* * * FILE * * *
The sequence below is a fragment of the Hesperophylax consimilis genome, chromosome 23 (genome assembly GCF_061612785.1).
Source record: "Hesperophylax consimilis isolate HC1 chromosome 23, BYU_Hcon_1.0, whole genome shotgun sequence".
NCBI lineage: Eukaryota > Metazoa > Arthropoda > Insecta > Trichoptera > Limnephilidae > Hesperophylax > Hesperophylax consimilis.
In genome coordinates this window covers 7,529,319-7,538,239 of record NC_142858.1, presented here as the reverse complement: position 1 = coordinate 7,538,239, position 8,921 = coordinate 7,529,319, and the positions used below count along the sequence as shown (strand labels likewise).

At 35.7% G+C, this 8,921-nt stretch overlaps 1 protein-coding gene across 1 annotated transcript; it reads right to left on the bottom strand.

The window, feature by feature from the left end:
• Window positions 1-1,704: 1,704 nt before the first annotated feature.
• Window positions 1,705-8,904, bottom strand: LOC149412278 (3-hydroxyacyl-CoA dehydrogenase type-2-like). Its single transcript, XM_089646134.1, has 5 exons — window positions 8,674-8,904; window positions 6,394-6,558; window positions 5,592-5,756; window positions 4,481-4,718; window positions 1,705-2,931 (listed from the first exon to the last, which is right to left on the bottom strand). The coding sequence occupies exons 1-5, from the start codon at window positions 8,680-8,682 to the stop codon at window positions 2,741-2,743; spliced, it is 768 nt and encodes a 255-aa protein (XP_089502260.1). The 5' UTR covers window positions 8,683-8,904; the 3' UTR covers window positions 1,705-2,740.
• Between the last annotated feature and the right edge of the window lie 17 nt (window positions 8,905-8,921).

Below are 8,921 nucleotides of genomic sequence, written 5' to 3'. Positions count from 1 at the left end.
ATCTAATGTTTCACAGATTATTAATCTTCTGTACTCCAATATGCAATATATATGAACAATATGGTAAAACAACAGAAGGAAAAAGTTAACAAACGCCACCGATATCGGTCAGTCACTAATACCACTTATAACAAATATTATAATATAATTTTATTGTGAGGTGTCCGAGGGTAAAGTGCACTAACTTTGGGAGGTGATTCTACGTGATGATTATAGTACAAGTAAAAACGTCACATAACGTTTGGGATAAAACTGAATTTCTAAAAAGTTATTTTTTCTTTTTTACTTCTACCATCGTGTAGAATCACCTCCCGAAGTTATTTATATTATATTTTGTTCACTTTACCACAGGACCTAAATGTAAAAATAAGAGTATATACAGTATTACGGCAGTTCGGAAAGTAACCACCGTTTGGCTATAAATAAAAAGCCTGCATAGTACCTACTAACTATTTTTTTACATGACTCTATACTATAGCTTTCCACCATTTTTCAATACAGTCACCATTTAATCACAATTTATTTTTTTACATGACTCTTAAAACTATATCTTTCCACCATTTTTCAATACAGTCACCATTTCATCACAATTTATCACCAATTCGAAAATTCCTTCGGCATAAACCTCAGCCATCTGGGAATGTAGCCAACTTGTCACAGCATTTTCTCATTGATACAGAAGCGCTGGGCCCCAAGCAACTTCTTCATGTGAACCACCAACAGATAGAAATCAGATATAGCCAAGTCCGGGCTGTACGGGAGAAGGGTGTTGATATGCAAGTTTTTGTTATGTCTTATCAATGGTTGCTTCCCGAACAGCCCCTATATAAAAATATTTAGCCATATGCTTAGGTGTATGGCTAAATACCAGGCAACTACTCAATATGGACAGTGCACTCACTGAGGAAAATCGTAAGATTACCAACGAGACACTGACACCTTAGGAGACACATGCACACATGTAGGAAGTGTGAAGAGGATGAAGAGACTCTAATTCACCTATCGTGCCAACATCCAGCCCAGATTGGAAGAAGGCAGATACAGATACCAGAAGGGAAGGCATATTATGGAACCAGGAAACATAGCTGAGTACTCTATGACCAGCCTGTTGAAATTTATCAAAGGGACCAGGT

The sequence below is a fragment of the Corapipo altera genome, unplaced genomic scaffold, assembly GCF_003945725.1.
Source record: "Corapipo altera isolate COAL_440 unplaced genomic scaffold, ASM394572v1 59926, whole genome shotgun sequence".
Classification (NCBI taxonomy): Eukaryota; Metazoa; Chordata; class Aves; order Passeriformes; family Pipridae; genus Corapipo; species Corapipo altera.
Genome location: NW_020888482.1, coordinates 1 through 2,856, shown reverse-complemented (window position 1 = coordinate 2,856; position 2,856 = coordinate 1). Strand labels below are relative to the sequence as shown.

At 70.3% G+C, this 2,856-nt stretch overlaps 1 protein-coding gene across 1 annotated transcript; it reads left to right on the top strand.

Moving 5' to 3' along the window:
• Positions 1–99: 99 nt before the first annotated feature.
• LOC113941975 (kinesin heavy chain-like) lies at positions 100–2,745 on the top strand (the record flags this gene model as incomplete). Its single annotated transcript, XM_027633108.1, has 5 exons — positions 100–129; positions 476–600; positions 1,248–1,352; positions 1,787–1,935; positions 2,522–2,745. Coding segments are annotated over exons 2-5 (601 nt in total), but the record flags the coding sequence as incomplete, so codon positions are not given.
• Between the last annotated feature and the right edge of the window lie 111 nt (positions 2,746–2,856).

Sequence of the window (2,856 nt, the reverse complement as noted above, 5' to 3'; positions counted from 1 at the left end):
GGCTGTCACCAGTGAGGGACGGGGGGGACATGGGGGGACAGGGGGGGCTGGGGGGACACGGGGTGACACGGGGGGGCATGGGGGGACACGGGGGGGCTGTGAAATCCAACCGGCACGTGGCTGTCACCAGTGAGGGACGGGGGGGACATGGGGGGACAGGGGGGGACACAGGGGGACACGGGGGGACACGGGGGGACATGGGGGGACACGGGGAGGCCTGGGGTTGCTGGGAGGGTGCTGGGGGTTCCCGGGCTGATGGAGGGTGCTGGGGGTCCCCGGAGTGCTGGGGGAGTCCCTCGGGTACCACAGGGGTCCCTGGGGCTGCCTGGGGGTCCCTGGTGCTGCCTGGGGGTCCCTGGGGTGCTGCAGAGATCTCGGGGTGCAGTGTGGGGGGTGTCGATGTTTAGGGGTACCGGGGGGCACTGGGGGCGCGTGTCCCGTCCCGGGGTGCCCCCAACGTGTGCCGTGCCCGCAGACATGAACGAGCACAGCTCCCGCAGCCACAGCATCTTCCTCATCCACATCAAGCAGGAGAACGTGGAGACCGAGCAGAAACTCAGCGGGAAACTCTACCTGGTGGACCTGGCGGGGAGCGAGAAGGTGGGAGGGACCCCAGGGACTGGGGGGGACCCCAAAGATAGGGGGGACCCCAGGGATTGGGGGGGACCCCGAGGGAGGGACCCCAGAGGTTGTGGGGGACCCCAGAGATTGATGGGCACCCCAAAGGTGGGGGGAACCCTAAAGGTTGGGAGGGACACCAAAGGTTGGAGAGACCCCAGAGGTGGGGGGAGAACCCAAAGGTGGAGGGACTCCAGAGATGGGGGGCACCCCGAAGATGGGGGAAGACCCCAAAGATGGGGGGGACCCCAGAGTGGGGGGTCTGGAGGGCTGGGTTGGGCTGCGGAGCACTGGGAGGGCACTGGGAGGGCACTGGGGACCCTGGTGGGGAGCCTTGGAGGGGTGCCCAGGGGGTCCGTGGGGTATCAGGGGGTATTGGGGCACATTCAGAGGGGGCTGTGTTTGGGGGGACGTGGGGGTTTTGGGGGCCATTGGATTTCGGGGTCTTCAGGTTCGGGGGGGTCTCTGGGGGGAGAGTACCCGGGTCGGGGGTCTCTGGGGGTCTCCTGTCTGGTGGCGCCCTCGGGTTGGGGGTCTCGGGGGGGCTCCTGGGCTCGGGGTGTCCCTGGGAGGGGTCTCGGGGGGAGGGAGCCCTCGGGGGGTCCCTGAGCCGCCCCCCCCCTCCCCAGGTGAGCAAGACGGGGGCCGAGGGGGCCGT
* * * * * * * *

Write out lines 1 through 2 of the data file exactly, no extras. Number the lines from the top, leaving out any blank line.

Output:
The sequence below is a fragment of the Hesperophylax consimilis genome, chromosome 23 (genome assembly GCF_061612785.1).
Source record: "Hesperophylax consimilis isolate HC1 chromosome 23, BYU_Hcon_1.0, whole genome shotgun sequence".